I am rolling a die, and I must roll a 3 before I roll an even number. What is the probability this happens?

Guest Jun 13, 2021

#2**+2 **

The experiment is the following. We keep rolling a die. On each roll we looked at the number that appears and record it. If the number is even, we stop the experiment; otherwise keep on rolling.

A successful event $A$ is when we performed a total of $k$ rolls for some integer $k\ge2$, and an even number (2, 4, or 6) appeared on the $k$th roll, and all prior $k-1$ rolls turned up an odd number, with 3 occurring at least once.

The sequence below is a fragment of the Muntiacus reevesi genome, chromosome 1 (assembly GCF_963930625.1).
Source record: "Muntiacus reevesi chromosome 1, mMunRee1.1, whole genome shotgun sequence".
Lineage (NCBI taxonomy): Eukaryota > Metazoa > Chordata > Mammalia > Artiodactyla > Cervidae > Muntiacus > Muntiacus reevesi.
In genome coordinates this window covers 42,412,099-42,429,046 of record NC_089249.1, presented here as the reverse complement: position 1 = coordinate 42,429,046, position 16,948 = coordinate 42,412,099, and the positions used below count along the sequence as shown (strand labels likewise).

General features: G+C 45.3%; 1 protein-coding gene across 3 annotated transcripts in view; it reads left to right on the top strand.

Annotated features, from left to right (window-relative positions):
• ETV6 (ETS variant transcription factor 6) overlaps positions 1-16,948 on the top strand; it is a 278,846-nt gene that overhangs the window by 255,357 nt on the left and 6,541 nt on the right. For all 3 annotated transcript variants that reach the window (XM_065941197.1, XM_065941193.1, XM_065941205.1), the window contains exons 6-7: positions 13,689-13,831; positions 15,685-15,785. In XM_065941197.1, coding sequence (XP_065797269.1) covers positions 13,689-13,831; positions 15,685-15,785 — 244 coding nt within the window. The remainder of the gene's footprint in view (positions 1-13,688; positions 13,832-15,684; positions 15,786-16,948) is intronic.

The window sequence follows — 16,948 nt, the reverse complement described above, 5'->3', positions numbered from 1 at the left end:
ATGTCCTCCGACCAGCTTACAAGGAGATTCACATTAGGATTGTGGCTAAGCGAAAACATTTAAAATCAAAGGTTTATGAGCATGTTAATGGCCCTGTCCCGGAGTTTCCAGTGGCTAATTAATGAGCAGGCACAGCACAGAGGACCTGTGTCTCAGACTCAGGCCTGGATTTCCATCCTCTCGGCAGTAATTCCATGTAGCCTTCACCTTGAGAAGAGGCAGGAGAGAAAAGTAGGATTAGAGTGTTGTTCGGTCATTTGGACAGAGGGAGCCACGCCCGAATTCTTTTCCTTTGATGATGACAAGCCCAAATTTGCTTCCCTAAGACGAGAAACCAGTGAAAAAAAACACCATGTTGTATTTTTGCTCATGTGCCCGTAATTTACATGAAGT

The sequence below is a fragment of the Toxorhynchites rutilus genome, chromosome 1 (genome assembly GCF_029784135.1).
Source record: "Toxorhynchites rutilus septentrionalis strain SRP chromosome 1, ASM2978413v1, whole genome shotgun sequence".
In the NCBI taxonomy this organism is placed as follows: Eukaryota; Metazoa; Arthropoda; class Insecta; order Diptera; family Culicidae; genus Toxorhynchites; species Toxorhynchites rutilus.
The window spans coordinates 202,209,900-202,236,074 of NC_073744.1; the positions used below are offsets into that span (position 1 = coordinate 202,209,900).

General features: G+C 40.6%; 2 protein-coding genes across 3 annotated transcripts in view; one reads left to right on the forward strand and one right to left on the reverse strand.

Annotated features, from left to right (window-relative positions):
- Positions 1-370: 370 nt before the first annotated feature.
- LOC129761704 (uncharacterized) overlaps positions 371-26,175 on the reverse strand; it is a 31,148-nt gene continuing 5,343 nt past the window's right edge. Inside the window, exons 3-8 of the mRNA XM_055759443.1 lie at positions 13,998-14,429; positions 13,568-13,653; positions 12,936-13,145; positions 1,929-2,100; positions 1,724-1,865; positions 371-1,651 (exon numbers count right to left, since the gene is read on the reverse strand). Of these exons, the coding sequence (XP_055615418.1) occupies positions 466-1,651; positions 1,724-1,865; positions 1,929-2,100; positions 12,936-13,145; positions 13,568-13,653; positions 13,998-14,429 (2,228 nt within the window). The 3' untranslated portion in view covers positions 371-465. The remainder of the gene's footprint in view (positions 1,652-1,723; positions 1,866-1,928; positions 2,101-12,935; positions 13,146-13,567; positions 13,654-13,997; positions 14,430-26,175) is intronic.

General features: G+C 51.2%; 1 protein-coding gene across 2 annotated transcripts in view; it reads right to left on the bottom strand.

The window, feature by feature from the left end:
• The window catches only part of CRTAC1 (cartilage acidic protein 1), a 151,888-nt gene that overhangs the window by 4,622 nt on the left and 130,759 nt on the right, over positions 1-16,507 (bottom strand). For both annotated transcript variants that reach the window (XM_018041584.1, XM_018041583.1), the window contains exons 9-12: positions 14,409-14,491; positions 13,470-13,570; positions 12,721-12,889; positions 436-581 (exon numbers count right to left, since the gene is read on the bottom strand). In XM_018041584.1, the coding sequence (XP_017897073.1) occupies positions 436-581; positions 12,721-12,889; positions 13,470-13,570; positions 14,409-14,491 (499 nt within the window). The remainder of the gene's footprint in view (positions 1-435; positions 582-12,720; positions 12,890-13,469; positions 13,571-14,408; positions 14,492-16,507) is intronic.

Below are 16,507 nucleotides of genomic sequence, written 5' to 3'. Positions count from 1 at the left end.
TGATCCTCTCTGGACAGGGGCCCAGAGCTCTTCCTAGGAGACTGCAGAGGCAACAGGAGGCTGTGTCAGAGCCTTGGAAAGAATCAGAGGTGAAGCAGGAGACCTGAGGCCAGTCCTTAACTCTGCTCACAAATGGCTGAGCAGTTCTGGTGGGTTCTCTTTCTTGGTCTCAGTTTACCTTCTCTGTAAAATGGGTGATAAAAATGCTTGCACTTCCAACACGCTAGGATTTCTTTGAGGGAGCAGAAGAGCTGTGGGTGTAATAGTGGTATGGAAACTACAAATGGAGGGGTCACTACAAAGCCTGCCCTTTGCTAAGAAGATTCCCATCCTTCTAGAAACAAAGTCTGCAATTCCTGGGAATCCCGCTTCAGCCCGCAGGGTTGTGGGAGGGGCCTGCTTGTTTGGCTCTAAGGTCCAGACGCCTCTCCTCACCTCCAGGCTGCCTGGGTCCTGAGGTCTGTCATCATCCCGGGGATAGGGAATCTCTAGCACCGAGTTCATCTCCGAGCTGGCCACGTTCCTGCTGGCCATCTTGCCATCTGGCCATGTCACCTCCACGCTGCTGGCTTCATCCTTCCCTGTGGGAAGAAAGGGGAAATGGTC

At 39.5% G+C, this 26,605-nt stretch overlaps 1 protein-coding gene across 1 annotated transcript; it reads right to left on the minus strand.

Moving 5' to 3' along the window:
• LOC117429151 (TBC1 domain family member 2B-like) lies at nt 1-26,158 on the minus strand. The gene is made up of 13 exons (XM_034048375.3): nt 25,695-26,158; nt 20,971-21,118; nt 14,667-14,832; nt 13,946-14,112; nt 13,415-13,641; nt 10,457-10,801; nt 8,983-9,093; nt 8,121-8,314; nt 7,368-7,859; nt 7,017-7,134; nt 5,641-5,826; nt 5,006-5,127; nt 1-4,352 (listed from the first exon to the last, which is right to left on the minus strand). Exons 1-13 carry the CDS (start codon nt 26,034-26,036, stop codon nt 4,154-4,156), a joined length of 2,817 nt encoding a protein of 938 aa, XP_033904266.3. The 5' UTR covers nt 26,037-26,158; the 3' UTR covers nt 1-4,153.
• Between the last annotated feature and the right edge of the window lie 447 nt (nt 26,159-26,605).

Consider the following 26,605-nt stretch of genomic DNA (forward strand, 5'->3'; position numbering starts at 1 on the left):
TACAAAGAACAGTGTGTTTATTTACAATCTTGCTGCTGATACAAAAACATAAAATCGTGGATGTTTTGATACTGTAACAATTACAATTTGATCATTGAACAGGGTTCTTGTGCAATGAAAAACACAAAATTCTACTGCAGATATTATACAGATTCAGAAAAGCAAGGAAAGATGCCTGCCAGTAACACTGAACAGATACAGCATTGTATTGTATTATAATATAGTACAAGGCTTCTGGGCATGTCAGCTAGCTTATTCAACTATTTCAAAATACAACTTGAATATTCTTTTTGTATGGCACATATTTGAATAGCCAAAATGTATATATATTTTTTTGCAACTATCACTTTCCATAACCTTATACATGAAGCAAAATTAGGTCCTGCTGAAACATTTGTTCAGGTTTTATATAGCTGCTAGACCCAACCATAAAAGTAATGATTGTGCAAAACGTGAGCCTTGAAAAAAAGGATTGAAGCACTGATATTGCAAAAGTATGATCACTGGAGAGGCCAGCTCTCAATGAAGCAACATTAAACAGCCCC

The probability of event $A$ seems to be hard to compute so we'll compute the probability of the complement event $\overline{A}$ and subtract it from 1 instead.

Events $\overline{A}$ has two kinds; let's call them events $B$ and $C$. Event $B$ is when we performed a total of $k$ rolls for some positive integer $k$, and an even number (2, 4, or 6) appeared on the $k$th roll, and all prior $k-1$ rolls (if any) turned up 1 or 5. Event $C$ is when we rolled an infinite number of times, with each roll getting a 1, 3, or 5.

The probability of event $B$ is

\begin{eqnarray*}

P(B) &=& \sum_{k=0}^\infty \bigg({\frac{1}{3}}\bigg)^k \frac{1}{2} \\

&=& \frac{1}{2}\bigg(\frac{1}{1-\frac{1}{3}}\bigg) \\

&=& \frac{1}{2}\cdot\frac{3}{2} \\

&=& \frac{3}{4}.

\end{eqnarray*}

The probability of event $C$ is $P(C) = \frac{1}{2}\cdot\frac{1}{2}\cdot\frac{1}{2}\dots = 0$.

So $P(A) = 1-P(\overline{A}) = 1-P(B)-P(C) = 1-\frac{3}{4}-0 = \frac{1}{4}$.

Bginner Jun 13, 2021